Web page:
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John Bailey, president of the Academy of Motion Picture Arts and Sciences, went into a special Wednesday morning meeting of the board of governors ready to argue the case for launching a new Oscar this year that would recognize “outstanding achievement in popular film.” But, by the time the event ended, a majority of the 54 members voted to table the award — at least for this awards season and the upcoming Oscars show set for Feb. 24.
When the Academy first announced the creation of a popular award last month, without having settled on the criteria that would determine exactly which films would be eligible, the idea, immediately dubbed “the popular Oscar,” ran headlong into a wall of criticism.
“I wasn’t expecting that kind of knee-jerk reaction, largely from journalists,” says Bailey. “I don’t know why that happened because these are the same people who have also criticized the Academy for being quote unquote irrelevant and not actually addressing the taste of people that go to the movies. The same people who have criticized us for irrelevance and elitism now suddenly were the guardians at the gate, talking about the bowdlerization of the Oscars.” Those initial judgments, in turn, were soon echoed by many Academy members.
The proposal, Bailey says, “didn’t meet with universal disdain, but it’s always the naysayers who like to jump on first.”
As Bailey explains it, he, joined by Academy CEO Dawn Hudson, was a big proponent of the move. Bailey, a cinematographer, and his wife, film editor Carol Littleton, also a member of the board of governors, both established their careers in the ’70s and ’80s, working on character-driven films — he shot Ordinary People and The Big Chill; she edited Body Heat and Places in the Heart — that were considered mainstream entertainment. But they’d both watched as the major studios abandoned that kind of movie, with the result that smaller independent films like Spotlight, Moonlight and The Shape of Water — “all beautiful films,” he adds — have come to dominate the Oscar broadcast, while studio-backed mainstream productions have mainly had to settle for mentions among the crafts nominations. Bailey argues that, as a result, the Academy needs to find a way to recognize those films “that are being seen by the public.”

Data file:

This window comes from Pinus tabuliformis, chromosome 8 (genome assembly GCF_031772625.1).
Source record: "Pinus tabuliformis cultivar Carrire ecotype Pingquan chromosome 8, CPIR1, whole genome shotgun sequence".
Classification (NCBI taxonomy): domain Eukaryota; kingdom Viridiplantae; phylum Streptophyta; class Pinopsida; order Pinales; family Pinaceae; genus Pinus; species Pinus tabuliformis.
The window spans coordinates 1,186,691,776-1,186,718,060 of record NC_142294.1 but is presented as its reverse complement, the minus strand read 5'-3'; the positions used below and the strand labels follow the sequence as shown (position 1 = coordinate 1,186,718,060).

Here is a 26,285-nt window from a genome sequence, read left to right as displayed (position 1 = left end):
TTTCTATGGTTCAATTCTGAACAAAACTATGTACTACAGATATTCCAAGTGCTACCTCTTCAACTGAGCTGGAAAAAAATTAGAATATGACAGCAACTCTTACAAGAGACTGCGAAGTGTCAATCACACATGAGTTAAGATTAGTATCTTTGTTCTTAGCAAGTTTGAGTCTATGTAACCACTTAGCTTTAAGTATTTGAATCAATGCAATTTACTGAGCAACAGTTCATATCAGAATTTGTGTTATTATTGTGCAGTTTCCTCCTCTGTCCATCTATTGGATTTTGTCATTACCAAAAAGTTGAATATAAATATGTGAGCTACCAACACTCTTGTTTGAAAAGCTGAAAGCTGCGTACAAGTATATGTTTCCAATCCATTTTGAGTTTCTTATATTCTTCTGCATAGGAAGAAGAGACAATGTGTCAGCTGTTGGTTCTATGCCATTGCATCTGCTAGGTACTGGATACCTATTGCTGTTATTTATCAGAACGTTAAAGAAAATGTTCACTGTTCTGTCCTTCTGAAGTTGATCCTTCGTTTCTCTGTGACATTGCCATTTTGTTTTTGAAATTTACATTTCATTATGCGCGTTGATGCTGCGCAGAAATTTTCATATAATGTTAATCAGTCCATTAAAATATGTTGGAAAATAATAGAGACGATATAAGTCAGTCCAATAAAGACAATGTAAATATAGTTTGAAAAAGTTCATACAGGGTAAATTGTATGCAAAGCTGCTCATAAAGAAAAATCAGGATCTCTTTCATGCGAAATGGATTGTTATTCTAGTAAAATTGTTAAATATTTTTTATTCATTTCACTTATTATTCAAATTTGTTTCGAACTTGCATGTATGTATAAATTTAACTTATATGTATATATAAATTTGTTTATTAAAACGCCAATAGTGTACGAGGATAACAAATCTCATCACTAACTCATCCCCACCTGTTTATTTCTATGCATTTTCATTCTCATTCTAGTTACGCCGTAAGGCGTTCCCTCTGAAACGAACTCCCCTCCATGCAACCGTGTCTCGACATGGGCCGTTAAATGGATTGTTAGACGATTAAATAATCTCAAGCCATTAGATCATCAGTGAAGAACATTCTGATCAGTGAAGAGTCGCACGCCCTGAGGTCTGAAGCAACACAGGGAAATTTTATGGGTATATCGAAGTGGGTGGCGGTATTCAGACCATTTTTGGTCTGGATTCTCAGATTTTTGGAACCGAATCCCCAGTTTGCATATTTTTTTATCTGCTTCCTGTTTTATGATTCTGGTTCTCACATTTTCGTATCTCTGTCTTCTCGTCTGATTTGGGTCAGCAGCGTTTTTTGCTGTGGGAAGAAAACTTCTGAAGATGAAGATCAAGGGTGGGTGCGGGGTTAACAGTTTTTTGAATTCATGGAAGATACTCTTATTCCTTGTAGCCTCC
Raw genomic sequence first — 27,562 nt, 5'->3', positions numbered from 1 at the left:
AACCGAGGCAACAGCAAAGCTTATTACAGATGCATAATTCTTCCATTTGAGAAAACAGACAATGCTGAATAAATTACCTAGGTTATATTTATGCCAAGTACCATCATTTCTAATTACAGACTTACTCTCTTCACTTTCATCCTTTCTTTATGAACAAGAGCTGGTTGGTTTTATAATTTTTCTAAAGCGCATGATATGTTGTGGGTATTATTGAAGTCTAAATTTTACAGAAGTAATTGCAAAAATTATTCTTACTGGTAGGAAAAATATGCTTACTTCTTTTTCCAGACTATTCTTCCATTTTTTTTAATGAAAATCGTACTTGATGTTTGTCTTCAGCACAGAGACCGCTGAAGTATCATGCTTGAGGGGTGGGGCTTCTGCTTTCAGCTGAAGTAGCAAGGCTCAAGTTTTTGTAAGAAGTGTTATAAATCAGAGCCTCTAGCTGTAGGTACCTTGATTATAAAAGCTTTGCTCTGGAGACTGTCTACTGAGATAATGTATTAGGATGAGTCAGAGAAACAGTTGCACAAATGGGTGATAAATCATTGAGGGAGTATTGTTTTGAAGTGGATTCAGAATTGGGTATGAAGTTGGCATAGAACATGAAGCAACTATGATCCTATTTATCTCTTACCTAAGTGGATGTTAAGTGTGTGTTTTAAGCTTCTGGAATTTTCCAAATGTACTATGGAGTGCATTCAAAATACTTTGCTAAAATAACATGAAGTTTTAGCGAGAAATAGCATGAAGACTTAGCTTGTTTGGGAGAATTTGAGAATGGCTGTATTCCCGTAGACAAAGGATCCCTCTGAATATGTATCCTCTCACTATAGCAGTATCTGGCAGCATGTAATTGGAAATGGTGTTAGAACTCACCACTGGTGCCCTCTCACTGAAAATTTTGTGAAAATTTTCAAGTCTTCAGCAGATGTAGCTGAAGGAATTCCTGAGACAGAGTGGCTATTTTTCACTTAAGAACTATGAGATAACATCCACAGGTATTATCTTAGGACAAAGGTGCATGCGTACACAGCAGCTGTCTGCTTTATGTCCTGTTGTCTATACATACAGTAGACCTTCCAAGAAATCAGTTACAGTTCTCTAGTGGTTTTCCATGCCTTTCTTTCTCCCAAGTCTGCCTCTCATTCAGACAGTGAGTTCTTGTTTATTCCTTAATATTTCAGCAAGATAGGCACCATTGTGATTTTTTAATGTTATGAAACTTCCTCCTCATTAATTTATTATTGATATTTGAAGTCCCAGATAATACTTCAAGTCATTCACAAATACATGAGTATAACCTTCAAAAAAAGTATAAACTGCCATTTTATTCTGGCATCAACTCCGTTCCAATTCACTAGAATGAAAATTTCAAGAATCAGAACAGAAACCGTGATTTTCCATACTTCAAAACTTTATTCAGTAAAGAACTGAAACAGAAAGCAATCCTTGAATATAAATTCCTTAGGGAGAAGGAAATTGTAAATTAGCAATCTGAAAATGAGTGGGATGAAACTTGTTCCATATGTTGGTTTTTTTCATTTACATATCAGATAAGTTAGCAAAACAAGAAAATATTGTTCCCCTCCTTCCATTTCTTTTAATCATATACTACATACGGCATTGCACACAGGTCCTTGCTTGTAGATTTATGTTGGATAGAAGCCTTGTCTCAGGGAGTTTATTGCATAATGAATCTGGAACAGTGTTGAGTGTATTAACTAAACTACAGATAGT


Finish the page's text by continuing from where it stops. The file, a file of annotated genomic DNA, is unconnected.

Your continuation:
When the new award was announced, it was viewed by many as nothing but a ratings grab, since last March’s Oscar broadcast attracted just 26.5 million viewers, a 19 percent drop from the previous year. That decline was deeply unnerving to both ABC and the Academy, which relies on the broadcast fee of about $75 million from the network to fund its activities.
But, says Bailey of the proposed pop Oscar, “it wasn’t some knee-jerk reaction to falling ratings or to ABC or to anything like that. It was real clear on the part of the board and the Academy that we needed somehow to make certain kinds of films eligible for new awards.” He cites comedies as one type of movie the Academy has consistently overlooked, proffering the example of Groundhog Day, which he also shot: “It’s a film that’s become iconic, but if it had been made today, it probably never would have been considered for best picture in terms of the type of pictures that are considered today, but it certainly would have been a prime candidate for this new award.” He also is adamant that the award wasn’t proposed to ensure that movies like Black Panther or one of the Star Wars films are guaranteed Oscar consideration. “Unfortunately, some people misinterpreted this as our laying down pipe for big mass-market franchise films.”